An expert panel convened by the Institute of Medicine clarified the cognitive aging process by making a distinction from Alzheimer disease and related dementias, and provided recommendations to enhance cognitive health in older adults. Now a new article published in Annals of Internal Medicine highlights key points of that report and serves as a guide for health care professionals seeking to improve the quality of life of older adults by maintaining brain health.
Practitioners define "cognition" as mental functions encompassing attention, thinking, understanding, learning, remembering, problem solving, and decision making. As a person ages there is a gradual, but marked change in these cognitive functions, which is referred to as "cognitive aging."
"Cognitive aging is not a disease or a level of impairment—it is a lifelong process that affects everyone," explains lead author Dr. Sharon K. Inouye, Director of the Aging Brain Center at the Institute for Aging Research, Hebrew SeniorLife in Boston, Massachusetts and Professor of Medicine, Harvard Medical School. "Given the sizable number of adults approaching older age, understanding the impact of cognitive aging has become a significant health concern."
Older adults seem to share the same concern about their health as a 2014 survey by the AARP found that 93% of respondents said maintaining brain health was a top priority. In response, the Institute of Medicine committee created recommendations that focus on prevention and intervention opportunities, seek to educate health care practitioners, and help raise public awareness of cognitive health. Action areas for practitioners include:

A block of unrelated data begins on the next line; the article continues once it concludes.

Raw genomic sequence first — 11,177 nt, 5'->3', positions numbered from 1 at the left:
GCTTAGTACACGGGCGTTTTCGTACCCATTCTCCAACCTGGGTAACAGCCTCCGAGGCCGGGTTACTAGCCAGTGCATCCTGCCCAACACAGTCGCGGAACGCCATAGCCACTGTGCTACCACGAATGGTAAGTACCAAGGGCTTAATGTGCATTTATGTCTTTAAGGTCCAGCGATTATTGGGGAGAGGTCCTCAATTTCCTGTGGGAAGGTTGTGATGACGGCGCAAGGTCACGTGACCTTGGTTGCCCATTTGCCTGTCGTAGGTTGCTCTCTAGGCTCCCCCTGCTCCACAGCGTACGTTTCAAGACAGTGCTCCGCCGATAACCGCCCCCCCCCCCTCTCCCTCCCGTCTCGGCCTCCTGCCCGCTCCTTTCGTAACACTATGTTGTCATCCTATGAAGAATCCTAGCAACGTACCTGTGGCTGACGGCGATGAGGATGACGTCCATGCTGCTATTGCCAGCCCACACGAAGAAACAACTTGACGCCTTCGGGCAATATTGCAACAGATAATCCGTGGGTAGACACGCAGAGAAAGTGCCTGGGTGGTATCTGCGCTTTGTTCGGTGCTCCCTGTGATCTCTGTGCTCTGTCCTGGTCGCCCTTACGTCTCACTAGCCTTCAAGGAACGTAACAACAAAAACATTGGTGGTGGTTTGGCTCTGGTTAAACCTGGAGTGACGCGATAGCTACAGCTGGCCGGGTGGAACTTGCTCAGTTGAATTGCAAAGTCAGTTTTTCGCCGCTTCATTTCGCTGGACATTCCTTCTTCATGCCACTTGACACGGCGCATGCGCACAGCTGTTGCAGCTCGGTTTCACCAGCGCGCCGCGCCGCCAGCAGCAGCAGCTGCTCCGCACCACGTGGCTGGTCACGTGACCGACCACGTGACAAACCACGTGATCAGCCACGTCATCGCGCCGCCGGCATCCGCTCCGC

- Conduct a formal cognitive assessment to detect cognitive impairment
- Screen for risk factors such as alcohol use, smoking history, and diet
- Promote benefit of physical exercise, lifelong learning, social engagement and adequate sleep
- Highlight importance of reducing cardiovascular risks such as hypertension and diabetes
- Identify persons at high risk for delirium before or at hospital admission and institute preventive strategies
- Minimize prescription of inappropriate medications
The article also covers cognitive health as it relates to driving safety, financial decision-making, use of nutraceuticals and effectiveness of brain games among older adults. "There is still more to learn about the biological process involved with cognitive aging, but there are interventions that can be made now," says Dr. Inouye. "Health care professionals play a vital role in working with older patients and their caregivers to maintain optimal brain health."
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